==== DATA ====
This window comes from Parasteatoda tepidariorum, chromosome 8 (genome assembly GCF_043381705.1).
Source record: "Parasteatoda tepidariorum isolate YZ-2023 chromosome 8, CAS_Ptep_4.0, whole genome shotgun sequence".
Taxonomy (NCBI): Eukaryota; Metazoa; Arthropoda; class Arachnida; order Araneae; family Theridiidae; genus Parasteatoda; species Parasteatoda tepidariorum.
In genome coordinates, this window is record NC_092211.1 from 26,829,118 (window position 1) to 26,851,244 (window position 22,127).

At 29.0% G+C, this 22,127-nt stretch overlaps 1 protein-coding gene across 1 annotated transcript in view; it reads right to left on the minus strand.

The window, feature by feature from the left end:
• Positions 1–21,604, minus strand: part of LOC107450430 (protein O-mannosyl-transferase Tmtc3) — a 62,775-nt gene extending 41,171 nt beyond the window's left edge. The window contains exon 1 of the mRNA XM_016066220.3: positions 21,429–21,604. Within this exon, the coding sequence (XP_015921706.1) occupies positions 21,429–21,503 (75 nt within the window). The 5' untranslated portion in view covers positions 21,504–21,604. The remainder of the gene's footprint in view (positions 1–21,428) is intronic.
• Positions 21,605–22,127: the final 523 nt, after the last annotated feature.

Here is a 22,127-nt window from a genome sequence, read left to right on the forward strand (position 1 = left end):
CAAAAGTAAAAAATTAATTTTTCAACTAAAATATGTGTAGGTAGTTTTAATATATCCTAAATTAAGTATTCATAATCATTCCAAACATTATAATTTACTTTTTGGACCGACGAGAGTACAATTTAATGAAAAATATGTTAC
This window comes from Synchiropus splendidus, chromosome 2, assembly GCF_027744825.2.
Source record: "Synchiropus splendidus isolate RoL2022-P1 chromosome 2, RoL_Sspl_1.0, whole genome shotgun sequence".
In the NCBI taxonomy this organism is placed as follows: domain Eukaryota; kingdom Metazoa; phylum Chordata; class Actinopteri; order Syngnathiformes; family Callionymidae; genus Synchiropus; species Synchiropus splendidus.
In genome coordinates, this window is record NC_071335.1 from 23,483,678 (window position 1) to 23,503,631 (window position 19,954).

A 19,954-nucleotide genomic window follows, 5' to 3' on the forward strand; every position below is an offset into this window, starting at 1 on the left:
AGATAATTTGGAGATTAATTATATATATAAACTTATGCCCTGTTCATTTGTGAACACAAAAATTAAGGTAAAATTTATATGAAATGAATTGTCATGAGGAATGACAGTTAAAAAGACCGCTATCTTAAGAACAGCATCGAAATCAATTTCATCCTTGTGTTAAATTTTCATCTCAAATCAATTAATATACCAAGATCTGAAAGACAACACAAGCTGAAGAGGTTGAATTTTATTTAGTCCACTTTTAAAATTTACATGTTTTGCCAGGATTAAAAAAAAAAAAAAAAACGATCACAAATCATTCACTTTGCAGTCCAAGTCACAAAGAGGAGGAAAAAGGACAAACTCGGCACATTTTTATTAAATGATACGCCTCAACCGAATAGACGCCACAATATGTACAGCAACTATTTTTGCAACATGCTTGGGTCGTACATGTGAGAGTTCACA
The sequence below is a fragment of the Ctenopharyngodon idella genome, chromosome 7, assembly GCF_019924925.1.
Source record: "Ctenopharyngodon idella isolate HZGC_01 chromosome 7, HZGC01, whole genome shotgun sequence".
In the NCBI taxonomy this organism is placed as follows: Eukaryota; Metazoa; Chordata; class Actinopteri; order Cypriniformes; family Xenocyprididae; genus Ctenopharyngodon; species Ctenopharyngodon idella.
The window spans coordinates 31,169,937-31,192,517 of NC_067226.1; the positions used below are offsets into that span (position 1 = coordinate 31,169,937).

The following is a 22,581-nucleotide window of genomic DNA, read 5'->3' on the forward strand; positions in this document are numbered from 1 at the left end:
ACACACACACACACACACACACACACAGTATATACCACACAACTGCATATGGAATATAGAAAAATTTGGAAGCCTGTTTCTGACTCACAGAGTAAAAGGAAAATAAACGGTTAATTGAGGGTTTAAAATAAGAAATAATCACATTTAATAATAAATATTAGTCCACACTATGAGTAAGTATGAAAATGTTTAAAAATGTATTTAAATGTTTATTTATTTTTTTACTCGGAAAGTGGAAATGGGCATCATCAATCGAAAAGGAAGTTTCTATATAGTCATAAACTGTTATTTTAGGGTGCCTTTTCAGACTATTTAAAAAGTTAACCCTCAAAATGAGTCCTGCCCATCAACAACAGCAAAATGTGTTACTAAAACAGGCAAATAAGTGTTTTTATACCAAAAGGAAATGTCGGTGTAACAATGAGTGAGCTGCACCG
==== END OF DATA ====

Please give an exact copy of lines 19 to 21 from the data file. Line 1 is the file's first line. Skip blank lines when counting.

In the NCBI taxonomy this organism is placed as follows: Eukaryota; Metazoa; Chordata; class Actinopteri; order Cypriniformes; family Xenocyprididae; genus Ctenopharyngodon; species Ctenopharyngodon idella.
The window spans coordinates 31,169,937-31,192,517 of NC_067226.1; the positions used below are offsets into that span (position 1 = coordinate 31,169,937).

The following is a 22,581-nucleotide window of genomic DNA, read 5'->3' on the forward strand; positions in this document are numbered from 1 at the left end: